Total number of Instances: 306 Accuracy rate = number of correctly classified instance/ number of instances Accuracy rate of J48 (test option- use training set) = 225/306 = 0.735294= 73.5294% (as shown in table) Similarly accuracy rate of J48 – Cross Validation is done. But when we use Percentage Split (66%) the Accuracy rate is calculated in the following way: As it says 66% the remaining 34% of total number of instances (306) is = 104 So here the total number of instances used is 104 and Accuracy rate = 80/104= 0.769231= 76.9231% (as shown in table)

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Confusion matrix of J48 (Cross Validation) is solved in the following way: a b 210 70 A 210+ 70+ 15 11 B 15 11 Result 225 81 306(total no of instances)

2.4.3.3 Evaluation of Multi Layer Perceptron:
Here in this Multi Layer Perceptron algorithm the data is evaluated on both Raw and Discrete data and the results are compared on the basis of accuracy and time taken to build the model. Data type Multi Layer Perceptro n 72.8758% Time taken to build

Raw Data

0.47 seconds Discrete 73.5294% 0.42 Data seconds Table: Accuracy of Multi Layer Perceptron. After calculating and comparing the accuracy of the data then errors are classified. The accuracy rate is more to discrete data when compared to raw data because in supervised discretization class label is known and also there is improvement in time taken to build the model.

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Error classifier gives the graph which shows the wrongly classified instances. By clicking on the instance in the graph it displays “instance info” which shows “wrongly classified instance number” and what could be the prediction class. By changing the prediction class in the data there could be a certain amount of increasing difference in accuracy.

2.4.3.4 Evaluation of Naïve Bayes:
The Naïve Bayes algorithm is implemented by taking both the raw and discrete data. The raw data is changed to discrete in supervised filter method. Data Type Raw Supervised Discretization=Fa lse 74.8366% Supervised Discretization=T rue 72.8758%

Discret 72.8758% 72.8758% e Table: accuracy rate of Naïve Bayes. Here in Naïve Bayes algorithm there is decrease in accuracy rate when the data is discretized in supervised filter. But when the data is changed to discrete in Unsupervised filter there is increase in accuracy rate (76.7974%).

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2.5 Overall Accuracy rate of the algorithms implemented:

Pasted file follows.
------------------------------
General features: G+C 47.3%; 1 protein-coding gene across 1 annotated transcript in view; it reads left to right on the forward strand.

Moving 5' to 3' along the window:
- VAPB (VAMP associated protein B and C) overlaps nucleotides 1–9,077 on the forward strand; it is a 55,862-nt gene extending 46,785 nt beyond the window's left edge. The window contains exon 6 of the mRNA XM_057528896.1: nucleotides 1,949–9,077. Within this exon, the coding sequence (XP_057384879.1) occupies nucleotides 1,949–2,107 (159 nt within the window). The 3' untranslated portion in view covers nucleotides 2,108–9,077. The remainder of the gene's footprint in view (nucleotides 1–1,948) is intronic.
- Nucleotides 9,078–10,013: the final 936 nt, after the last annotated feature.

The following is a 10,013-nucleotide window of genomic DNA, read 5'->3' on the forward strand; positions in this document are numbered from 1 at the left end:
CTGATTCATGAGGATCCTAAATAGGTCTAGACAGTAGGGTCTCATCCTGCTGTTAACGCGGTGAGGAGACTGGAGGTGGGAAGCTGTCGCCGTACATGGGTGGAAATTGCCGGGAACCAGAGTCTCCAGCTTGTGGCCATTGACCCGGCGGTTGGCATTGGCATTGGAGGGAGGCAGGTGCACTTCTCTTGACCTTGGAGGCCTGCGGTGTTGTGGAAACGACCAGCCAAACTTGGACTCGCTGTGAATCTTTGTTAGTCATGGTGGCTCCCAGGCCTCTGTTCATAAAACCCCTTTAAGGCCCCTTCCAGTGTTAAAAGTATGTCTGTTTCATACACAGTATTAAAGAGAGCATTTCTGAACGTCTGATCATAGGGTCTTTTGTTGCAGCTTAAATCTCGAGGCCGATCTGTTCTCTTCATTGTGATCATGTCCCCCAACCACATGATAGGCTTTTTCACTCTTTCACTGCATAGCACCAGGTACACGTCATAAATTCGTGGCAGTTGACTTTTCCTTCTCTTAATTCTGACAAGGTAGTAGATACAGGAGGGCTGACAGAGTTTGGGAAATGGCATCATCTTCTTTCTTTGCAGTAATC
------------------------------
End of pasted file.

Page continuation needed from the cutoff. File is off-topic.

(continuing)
The table here shows the accuracy rates of the algorithms which are chosen to evaluate the dataset. data j48 bs=f multi layer naïve j48 bs=t naïve type perceptron bayes bayes Disc=F disc=t Raw 71.8954 72.8758% 74.8366 71.8954 72.8758 % % % % Discret 72.2222 73.5294% 72.8758 72.2222 72.8758 e % % % % Time 0 sec 0.47sec 0sec 0.02sec 0sec taken to build for Raw data Time 0 sec 0.42sec 0sec 0.02sec 0sec taken to build discret e data Table: percentage of instances classified correctly. From the above table the accuracy rate of Naïve Bayes is more when the supervised discretization is set to false for raw data. And when the raw data is discretized the highest accuracy rate is shown by Multi layer perceptron. Here in this comparison of accuracy rates with the algorithms there is not much difference in the percentage. There is small amount of increase only when the raw data is discretized.

2.6 Difficulties faced while using WEKA:
• • • Initially saving the downloaded file into a text document and saving it to .arff format had some errors. It was reduced by saving the file in an already saved .arff file. WEKA is easy to use when compared to CRUISE because WEKA has only one input file where as CRUISE have two inputs (data file, description file).

3. Research analysis:
In this section detailed analysis between the two data mining techniques is done based on results obtained.

3.1 Introduction:
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MSC INTERNET SYSTEMS ENGINEERING As my chosen dataset deals with Medical and Health care industry which is growing undoubtedly day by day with the patients electronic health records. In terms of Medical and health care industry data mining can be defined as a research every minute about new diseases and its cure. Here research is nothing but to acquire, retrieve and gain knowledge from small to large amount of available data. Therefore to get the patterns from the data I have used two techniques Decision Trees and Neural Networks which are one of the techniques in data mining and also comparison and evaluation of J48 and Multi Layer Perceptron algorithm based on Neural Networks.

3.2 Decision Tree: